We at DeFENSE defend the rights of school communities to use collaborative, all-stakeholder reforms to transform schools into vibrant learning communities that develop lifelong learners. Our democracy depends on this! In all the media blitz surrounding the corporate-based reform strategies that really aren’t garnering the results they tout, it’s important for us to demonstrate what works. Keep an eye on this page, as we gather research and examples of strategies that are making a real difference in schools and communities.
So, according to the research, what works?
- Building trust among school leaders, teachers, and students. A four-year study of over 400 Chicago elementary schools found that higher levels of trust in a school community is associated with higher levels of growth in student achievement. When members of a school community support one another, listen to and respect input from all levels, and work together toward common goals, students show greater achievement gains.
- Collective leadership. School communities led by principals who meaningfully involve teachers, parents and community members in making school-wide decisions are more successful than those where the principal makes decisions without others’ input.
- Reducing class sizes. Smaller class sizes have been linked to benefits as wide-ranging as increased student achievement, reductions in the achievement gap, greater effort and engagement among students, reduced health care costs, and more.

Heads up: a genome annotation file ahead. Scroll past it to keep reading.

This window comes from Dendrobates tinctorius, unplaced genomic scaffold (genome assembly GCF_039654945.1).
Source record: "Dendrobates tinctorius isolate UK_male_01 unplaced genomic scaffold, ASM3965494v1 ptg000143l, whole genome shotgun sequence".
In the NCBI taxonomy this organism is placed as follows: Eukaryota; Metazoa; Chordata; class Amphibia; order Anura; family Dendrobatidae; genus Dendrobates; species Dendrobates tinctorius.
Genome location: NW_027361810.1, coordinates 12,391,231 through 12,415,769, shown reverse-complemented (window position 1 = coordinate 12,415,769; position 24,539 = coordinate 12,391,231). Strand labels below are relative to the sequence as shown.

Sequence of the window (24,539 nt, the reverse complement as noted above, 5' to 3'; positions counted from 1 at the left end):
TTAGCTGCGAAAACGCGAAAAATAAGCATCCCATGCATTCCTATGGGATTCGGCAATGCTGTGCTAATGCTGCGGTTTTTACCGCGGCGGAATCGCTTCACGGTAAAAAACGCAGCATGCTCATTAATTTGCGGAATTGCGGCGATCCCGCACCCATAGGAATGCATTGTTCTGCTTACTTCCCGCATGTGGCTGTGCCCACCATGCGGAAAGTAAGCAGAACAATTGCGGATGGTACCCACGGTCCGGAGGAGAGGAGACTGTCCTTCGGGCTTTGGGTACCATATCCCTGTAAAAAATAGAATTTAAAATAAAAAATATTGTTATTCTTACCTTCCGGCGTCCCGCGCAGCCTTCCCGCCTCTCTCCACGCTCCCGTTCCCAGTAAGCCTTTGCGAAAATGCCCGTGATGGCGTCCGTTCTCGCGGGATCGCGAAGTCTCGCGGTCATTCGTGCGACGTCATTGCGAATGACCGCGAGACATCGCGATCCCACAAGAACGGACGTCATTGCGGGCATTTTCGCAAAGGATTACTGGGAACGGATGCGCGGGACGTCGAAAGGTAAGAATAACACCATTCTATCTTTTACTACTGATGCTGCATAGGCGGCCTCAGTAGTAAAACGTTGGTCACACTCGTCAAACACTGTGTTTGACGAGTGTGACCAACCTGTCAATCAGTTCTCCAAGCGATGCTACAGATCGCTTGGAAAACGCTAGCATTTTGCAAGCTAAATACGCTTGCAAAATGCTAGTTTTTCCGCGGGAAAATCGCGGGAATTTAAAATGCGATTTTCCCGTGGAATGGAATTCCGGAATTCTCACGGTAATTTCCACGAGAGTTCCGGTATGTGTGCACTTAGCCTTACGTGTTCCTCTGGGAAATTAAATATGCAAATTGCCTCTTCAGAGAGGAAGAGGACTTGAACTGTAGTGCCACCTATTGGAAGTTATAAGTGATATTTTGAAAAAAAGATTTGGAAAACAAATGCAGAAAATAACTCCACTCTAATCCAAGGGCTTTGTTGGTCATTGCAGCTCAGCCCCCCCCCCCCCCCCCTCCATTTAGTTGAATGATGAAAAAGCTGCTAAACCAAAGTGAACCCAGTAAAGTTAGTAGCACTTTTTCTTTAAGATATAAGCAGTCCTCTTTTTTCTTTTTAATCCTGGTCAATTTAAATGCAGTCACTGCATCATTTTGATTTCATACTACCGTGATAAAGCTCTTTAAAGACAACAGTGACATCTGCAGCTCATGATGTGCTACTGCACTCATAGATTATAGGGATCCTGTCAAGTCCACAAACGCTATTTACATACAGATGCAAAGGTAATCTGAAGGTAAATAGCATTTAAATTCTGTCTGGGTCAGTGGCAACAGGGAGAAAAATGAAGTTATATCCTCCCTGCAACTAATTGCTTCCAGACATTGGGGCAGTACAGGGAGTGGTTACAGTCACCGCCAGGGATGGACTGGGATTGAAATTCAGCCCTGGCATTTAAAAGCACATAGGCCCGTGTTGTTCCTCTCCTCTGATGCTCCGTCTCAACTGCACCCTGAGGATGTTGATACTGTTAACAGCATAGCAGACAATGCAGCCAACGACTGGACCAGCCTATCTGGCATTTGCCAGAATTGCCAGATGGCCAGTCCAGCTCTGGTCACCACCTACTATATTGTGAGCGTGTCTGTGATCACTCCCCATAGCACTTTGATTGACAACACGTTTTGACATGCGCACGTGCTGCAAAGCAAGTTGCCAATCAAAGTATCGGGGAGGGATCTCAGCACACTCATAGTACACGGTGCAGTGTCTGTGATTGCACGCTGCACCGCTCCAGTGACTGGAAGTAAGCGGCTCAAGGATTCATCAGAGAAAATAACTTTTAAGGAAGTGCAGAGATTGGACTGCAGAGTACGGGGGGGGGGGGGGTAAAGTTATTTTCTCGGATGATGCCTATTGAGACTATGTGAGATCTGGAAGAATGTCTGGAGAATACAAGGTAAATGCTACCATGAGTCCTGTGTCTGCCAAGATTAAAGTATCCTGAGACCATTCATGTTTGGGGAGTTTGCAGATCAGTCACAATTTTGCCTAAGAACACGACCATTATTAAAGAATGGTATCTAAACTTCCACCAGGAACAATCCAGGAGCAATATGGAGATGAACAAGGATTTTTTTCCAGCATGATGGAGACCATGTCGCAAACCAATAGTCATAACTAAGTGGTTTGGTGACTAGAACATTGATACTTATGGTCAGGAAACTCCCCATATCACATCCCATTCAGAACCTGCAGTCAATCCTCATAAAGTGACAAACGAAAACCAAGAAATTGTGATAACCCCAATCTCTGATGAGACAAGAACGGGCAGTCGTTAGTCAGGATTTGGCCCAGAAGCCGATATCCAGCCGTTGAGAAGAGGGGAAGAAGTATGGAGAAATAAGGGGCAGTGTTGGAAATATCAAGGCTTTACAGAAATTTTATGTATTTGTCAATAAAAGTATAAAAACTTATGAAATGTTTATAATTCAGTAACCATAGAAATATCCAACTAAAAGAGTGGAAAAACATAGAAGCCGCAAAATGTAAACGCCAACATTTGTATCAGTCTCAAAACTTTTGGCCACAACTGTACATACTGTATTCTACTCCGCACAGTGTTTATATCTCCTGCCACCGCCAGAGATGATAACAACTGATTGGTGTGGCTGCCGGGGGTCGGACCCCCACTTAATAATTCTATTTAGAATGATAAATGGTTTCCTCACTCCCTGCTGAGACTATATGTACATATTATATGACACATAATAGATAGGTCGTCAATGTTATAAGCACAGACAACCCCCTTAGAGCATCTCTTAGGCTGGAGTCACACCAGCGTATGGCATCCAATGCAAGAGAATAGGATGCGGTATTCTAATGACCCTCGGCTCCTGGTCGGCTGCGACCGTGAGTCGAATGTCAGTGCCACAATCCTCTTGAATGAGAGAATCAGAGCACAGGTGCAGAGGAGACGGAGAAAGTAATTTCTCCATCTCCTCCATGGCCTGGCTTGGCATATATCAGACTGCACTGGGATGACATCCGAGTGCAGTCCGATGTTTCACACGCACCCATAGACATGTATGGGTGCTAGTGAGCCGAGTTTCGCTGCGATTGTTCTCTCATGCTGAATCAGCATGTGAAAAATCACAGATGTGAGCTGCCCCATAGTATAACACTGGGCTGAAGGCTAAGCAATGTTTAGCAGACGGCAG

The Power of Bottom-Up School Reform: Brockton High School, Brockton, MA
Brockton High School has 61% students on free and reduced lunch, the standard indicator of poverty, in a student body of 4,100. It has increased student achievement to the point that it now outperforms 90% of other high schools in Massachusetts. This effort was started by a few teachers in 1999, who said they could do better. The administration got out of the way, according to a report written by Harvard Economics professor Ronald F. Ferguson. All this was done with not one teacher firing and with all union memberships intact.
Profiles of Success: Eight Colorado Schools that are Closing the Achievement Gap
Eight Colorado schools that are “beating the odds” for all of their students were studied, to see what common characteristics might be contributing to their success. The study found that key factors for success included:
- a culture of high expectations for all
- the use of data to guide instruction
- 1-on-1 and small group support for struggling learners
- teachers who were actively involved in school-wide leadership and decision-making
- time for collaborative planning and differentiated professional development for teachers
- a full academic curriculum that included the arts and other non-tested subjects
- stable leadership
- small learning communities
- flexibility to use resources as each community saw fit
- socioeconomic integration